***This is a legacy document and as such may contain out-of-date or incorrect information. The vaping world has moved on a huge amount in a very short space of time, and these articles were written to the best of our knowledge at the time, but we can no longer stand by their accuracy!***
There is a percentage of smokers who cannot give up cigarettes using ecigarettes no matter how good the equipment they use or the support they are given. Nobody knows what this percentage is - estimates range from 10% to 50% or more. This group of people will still smoke the occasional cigarette even when using 36mg liquid on a 5 volt device. They may also revert to smoking cigarettes under stress. For these people, the nicotine and the sensation of smoking that an e-cig can provide is not enough - something else is missing. Many of these people seem to be able to successfully stop the use of cigarettes if they combine electronic cigarette use with something called Snus which is a small bag of treated tobacco that is kept in the mouth. This suggests that some other ingredient of tobacco is needed that is not supplied by an e-cigarette - in other words, nicotine is not the only ingredient that has people hooked. Anecdotally, using a dual-product solution like this raises the success rate for quitting cigarettes to about 80%. It is thought that the missing ingredient may be something called WTA (or whole tobacco alkaloids). These include nornicotine, anabasine, anatabine and myosmine. Swedish Snus contains many WTAs, and as the risk of Snus use in Sweden has been shown to be virtually identical to totally quitting by 25 years of very large sample clinical trials and population-level data. It is safe to assume that the consumption of WTAs has no identifiable risk at population level, but individuals should consider their current medical issues or prescriptions (There are possible contra-indications for WTAs, such as the possibility of interaction with meds such as prednisone/prednisolone).
It is not known which has the least associated risk: Snus or e-liquid with added WTAs. The consumption of WTAs within Snus and within e-liquid are not the same thing: we know that the processing of Snus removes enough of the carcinogens that cancer is no longer a significant issue, but little is known about the processing of WTA e-liquid. Snus has been the subject of a huge amount of medical research; the same cannot be said for WTA eliquid. Until evidence shows otherwise, it cannot be assumed that WTA-inclusive refill liquids are free from health issues. Of course, WTA e-liquid would have to be highly toxic before the risk approached that of smoking. The use of WTAs added to e-liquid seems on the face of it to be far safer than continuing to smoke, since it is the smoke that causes virtually all the disease, not the active tobacco compounds. However, it is possible that some carcinogens present in tobacco may accompany the WTAs into the e-liquid.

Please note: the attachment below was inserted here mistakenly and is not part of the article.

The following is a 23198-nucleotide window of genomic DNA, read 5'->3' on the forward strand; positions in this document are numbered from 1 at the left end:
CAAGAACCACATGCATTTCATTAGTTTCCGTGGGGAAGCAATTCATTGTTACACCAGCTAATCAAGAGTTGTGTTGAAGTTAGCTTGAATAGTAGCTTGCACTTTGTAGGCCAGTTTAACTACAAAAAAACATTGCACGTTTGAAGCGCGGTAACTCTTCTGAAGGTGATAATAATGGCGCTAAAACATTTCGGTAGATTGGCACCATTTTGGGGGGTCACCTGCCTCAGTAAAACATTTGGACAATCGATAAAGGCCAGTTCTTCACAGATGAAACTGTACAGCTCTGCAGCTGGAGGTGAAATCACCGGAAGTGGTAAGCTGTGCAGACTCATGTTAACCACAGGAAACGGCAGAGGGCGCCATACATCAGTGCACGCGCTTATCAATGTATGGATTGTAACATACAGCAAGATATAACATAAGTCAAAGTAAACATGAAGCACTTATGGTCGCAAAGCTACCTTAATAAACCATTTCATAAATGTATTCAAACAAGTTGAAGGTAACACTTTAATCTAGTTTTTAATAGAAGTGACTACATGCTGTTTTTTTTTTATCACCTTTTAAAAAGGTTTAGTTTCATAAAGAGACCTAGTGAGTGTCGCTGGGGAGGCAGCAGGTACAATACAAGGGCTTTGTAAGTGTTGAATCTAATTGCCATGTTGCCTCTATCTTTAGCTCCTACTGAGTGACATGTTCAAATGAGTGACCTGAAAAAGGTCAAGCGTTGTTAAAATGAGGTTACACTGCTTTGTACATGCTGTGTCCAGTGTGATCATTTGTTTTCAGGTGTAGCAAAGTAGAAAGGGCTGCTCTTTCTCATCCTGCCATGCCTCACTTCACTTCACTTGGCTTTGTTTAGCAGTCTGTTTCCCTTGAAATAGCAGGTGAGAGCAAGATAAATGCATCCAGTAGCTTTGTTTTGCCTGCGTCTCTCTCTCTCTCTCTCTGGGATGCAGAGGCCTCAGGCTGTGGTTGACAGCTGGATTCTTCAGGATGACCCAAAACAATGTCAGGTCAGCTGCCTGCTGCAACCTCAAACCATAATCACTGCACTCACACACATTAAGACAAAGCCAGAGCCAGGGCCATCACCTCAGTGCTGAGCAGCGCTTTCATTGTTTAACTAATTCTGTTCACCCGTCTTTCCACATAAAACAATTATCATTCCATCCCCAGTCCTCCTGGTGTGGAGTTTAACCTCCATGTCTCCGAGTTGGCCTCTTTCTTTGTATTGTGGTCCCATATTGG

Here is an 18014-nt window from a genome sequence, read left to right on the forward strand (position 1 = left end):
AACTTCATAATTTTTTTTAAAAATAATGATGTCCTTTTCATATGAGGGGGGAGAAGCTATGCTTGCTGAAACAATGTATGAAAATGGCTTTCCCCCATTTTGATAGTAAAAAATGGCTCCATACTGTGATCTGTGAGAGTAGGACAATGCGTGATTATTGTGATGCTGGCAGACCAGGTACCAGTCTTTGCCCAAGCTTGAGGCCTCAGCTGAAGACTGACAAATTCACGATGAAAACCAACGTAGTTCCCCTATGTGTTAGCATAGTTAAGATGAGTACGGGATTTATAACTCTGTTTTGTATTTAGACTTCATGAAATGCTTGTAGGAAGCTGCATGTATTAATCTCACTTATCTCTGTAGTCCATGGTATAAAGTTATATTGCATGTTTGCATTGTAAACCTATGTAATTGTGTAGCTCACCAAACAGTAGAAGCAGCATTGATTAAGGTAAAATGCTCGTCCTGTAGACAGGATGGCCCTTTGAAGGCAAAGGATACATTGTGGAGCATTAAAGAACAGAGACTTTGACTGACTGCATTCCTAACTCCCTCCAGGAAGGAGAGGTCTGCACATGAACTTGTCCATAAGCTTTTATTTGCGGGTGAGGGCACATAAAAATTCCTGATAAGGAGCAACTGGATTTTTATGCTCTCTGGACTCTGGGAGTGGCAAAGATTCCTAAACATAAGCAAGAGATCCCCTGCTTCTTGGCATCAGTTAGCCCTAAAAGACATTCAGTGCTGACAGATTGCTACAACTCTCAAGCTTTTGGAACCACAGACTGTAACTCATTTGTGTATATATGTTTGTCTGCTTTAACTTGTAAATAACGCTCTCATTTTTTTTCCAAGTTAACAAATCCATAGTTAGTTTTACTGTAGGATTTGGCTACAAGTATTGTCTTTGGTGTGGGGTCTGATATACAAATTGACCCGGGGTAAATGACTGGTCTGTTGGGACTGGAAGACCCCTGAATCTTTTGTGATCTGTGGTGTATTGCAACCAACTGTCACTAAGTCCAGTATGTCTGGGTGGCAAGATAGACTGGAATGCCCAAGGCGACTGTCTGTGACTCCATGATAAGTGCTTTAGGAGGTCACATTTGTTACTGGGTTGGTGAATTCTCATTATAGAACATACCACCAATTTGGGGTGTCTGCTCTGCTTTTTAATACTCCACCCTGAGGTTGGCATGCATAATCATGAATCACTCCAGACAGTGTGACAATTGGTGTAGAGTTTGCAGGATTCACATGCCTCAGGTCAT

- Pharmaceutical-grade nicotine as supplied by corporations such as Dow and used in regular e-liquid is produced to a very high and checkable standard. It is processed extensively to remove anything other than nicotine. Very small amounts of carcinogens remain, but they are considered insignificant. They are seen in nicotine skin patches made from this pharma-grade nicotine, for example, as well as the e-liquid made from it.
- WTA-containing liquid has not been produced to any known standard. No one knows if it contains carcinogens or not. No analyses are provided.
- Some WTAs such as nornicotine are associated with carcinogens, in that it is claimed they are harder to eliminate if nornicotine is retained.
- The production method may or may not remove the carcinogens - but no claims can be made on this subject without the proof: a full analysis - a GC-MS test and associated tests that identify 99.9% of the constituents of the sample.
Overview All things considered, the use of WTAs cigarettes seems a better option than smoking for those persons who cannot successfully quit cigarettes no matter what ecigarette equipment of liquids they use. In our view it is not yet possible to know if the use of WTA liquid and Snus have the same health implications. There is very strong evidence to suggest that the health risk of Snus is known is of low significance but no such evidence exists for WTA e-liquid. The WTAs themselves are unlikely to pose a risk, but the processing of WTA eliuid is an unknown that may introduce of other harmful ingredients. Conclusion People who are already happy with their e-cig should pass this by - they don't need it. Those with cravings even on 36mg liquid @ 5 volts could try Snus or WTA-added e-liquid in addition to their e-cig with regular liquid. Snus are proven safe but WTAs aren't, mainly due to the possible inclusion of carcinogens. It is tempting to think of the possible carcinogen level in the vapor as likely to be extremely low, but this is an unproven assumption.